Series: Regional Vegetable Gardening Series
Paperback: 256 pages
Publisher: Timber Press; 41169th edition (January 22, 2013)
Product Dimensions: 7.5 x 0.9 x 9 inches
Shipping Weight: 1.2 pounds (View shipping rates and policies)
Average Customer Review: 4.8 out of 5 stars See all reviews (36 customer reviews)
Best Sellers Rank: #91,832 in Books (See Top 100 in Books) #6 in Books > Crafts, Hobbies & Home > Gardening & Landscape Design > By Region > Pacific Northwest #86 in Books > Reference > Encyclopedias & Subject Guides > Gardening #88 in Books > Crafts, Hobbies & Home > Gardening & Landscape Design > Vegetables
OK. Solomon's book, "Growing Vegetables West of the Cascades" is the 'bible', but it is heavy on the geeky science specifics. Forkner's book is the one you'll keep close as you pore over seed catalogs. This is the book, all sticky noted and post-it tabbed to where it won't sit nice on the bookshelf any more, that you will schlep out to the garden and/or potting shed. I recommend this book for the practical how-to's and Solomon's book for the geeky whys. If you have to choose between the two, it all depends on what you are looking for. If you just want to grow some veggies in the back yard, this is the one. If you want to know the science and history as to WHY your parsnips have little tunnels drilled all over them, and not necessarily just how to correct it, then get Solomon's tome. I have both. And Forkner's is filthy 'cause I use it.
This book is fantastic. I moved to Oregon with 40 years of California gardening experience. What a shock! Vegetables and other plants do not follow the same rules here, so I decided that I'd better learn all over again. When your tomato seedlings are looking peaked and most of your other things rot away or get eaten by slugs, it's really easy to get frustrated. This book lays it all out. With a chapter-by-chapter/month-by-month guide, it tells you what to plant when inside or outside. It tells you what you might be able to grow in a greenhouse and has all the tips you'll need to enjoy what WILL grow here. You may not get great big beefsteak tomatoes, but you might be eating great lettuce and peas all year. This book is packed with all kinds of information to help you succeed at vegetable gardening in this challenging environment.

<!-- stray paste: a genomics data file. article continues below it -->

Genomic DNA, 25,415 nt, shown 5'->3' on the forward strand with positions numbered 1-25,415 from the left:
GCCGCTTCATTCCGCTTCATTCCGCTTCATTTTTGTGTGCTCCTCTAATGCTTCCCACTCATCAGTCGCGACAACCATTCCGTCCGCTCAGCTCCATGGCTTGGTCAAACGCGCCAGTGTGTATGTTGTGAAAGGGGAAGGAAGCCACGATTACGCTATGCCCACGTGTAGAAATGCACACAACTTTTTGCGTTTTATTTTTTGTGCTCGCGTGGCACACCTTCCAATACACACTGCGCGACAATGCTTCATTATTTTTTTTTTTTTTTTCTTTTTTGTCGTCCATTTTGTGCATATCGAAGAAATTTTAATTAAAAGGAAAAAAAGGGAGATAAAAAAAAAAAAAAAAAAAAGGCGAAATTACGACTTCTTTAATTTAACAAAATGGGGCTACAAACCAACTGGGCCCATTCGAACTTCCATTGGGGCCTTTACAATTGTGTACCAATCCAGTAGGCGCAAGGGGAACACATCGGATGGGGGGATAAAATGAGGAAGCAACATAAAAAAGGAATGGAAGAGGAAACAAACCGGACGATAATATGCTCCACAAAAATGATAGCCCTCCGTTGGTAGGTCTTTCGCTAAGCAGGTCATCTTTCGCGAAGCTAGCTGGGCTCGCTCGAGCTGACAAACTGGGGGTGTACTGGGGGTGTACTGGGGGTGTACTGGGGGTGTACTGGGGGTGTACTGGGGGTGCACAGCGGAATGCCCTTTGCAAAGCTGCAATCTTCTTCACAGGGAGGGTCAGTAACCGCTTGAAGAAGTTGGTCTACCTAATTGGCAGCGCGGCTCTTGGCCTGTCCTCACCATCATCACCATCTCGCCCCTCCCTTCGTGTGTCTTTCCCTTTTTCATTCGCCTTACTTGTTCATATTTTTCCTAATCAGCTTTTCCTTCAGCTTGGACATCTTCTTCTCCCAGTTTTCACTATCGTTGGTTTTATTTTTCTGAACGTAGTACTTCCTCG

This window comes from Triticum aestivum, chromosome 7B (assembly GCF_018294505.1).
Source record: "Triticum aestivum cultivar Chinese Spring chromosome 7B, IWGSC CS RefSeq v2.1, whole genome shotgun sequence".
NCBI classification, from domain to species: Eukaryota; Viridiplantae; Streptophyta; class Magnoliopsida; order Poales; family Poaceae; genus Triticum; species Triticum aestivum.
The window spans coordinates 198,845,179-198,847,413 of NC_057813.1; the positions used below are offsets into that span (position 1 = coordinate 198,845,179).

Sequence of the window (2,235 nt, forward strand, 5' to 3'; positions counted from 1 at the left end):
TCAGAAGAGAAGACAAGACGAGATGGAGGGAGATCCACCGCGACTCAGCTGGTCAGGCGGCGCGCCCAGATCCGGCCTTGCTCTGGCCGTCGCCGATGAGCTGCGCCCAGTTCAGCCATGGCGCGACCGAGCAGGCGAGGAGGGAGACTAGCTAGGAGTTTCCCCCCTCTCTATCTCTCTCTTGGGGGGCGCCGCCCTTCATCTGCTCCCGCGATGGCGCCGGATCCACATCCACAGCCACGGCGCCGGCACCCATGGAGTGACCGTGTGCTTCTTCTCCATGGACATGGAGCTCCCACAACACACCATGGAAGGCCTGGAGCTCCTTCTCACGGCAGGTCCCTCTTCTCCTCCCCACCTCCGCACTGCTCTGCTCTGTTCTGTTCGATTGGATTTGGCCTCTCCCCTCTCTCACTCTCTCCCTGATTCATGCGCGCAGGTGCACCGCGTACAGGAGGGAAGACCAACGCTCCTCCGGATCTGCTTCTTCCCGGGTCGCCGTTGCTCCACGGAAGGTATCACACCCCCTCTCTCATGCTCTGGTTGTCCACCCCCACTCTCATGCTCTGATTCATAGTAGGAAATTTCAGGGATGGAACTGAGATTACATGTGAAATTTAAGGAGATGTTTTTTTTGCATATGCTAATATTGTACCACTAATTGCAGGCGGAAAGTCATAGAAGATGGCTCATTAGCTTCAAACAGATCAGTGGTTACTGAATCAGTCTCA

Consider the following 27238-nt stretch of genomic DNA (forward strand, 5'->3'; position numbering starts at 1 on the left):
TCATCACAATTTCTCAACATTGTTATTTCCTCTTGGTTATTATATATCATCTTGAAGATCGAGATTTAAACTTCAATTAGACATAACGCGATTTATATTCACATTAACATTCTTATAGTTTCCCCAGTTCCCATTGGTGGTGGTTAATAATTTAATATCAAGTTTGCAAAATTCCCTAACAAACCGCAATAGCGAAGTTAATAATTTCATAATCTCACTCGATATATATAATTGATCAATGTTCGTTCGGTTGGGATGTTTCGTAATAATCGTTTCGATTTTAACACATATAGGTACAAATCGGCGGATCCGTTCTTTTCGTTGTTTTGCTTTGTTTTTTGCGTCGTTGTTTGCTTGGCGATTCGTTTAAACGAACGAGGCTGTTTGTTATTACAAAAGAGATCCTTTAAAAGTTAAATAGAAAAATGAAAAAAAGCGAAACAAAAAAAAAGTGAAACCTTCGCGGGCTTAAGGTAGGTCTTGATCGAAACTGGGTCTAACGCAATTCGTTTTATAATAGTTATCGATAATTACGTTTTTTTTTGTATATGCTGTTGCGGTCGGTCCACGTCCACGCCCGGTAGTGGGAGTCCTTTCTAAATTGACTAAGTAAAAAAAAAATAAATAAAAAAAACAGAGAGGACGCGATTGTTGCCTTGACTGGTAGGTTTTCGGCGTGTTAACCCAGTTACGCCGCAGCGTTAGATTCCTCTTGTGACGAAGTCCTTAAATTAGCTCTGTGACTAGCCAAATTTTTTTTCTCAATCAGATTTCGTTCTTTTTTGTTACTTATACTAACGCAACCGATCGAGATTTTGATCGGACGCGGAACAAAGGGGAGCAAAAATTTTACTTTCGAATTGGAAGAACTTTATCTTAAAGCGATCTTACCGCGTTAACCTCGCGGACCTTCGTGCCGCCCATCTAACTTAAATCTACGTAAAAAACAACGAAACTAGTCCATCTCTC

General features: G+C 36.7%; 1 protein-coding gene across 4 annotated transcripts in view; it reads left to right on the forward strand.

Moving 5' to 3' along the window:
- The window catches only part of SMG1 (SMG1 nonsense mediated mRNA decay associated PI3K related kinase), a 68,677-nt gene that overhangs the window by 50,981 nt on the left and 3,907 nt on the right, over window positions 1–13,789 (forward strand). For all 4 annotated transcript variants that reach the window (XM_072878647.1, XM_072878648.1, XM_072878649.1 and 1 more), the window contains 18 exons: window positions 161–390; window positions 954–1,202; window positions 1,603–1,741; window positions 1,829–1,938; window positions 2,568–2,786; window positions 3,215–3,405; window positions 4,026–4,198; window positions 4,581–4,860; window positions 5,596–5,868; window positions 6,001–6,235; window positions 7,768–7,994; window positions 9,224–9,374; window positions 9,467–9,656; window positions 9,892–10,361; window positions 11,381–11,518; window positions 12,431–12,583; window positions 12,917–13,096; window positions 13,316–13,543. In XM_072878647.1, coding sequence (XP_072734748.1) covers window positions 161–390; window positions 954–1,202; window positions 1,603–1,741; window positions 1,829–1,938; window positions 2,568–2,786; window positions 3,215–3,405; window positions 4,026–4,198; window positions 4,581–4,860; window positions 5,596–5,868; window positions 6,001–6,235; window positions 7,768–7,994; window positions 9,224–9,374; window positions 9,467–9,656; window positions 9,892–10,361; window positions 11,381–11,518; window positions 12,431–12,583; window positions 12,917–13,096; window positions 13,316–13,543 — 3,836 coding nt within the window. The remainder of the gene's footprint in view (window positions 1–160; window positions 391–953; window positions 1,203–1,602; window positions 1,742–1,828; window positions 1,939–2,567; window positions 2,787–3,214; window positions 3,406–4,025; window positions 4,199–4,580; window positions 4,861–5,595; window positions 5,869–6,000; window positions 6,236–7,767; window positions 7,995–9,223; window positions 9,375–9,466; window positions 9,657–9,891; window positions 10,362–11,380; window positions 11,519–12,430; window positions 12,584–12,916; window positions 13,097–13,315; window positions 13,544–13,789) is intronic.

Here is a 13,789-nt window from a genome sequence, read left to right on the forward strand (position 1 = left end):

I'm an experienced vegetable gardener, so I found this book somewhat elemental. It was interesting for some of the varietal information and I always like to see how someone else does it. Really, though, if you want the best on gardening West of the Cascades, which is really where the trick is, use Steve Solomon's classic Growing Vegetables West of the Cascades. Can't go wrong there.
I like the month by month chapters what to do for the month. It lists things I have forgotten to do in a timely matter in the past. It is a time saving, get it done ahead of time reference. So far the book is right on for the Pacific Northwest. Thank you.
I love this book. While it does have an introductory section with general information about growing in the PNW, with information like which types of organic fertilizers and soil amendments are based on local resources (like oyster shell flour), the real strength of this book is its practical, calendar-based organization. Each month has information about what to sow, what's harvesting, what type of maintenance needs doing, and timely planning tips specific to that month at the beginning of its chapter. The bulk of the chapters also contain seasonally relevant information. January, for example, gives information on growing microgreens (including a tip on using up seed stock which might be on its way out), information on average seed longevity for common crops and information on testing germination rates of your current seed stock. All perfectly timed for the arrival of all of the seed catalogs. I think this book is a great companion to Growing Vegetables West of the Cascades, my other favorite PNW veggie gardening book. They each take a very different, but very complementary, approach.
Love this thing for the ease of following the to-do lists. Not for super experienced gardeners, I suppose, and not an exhaustive guide to troubleshooting issues that may arise, but just a great solid grab-it-in-those-first-few-years guide.
I was expecting a basic how-to garden in the northwest sort of book. However there are very little basics. This book more so goes into what to plant during which month. Which is helpful just not what I was looking for.
I really like the format of this book, first off. Lorene makes it easy for us beginners to understand what needs to be done to the garden each month to keep the soil in good condition, and she gives great tips on planting. I was very surprised though that she kind of skims over information on adding regular vegetables during the cooler months, and focuses more on lettuce varieties. I kind of felt like we were supposed to follow the schedule of what her favorite vegetables are....and not a lot of information was focused on other vegetables. I would have liked this to be more general information and included more than just lettuce varieties.
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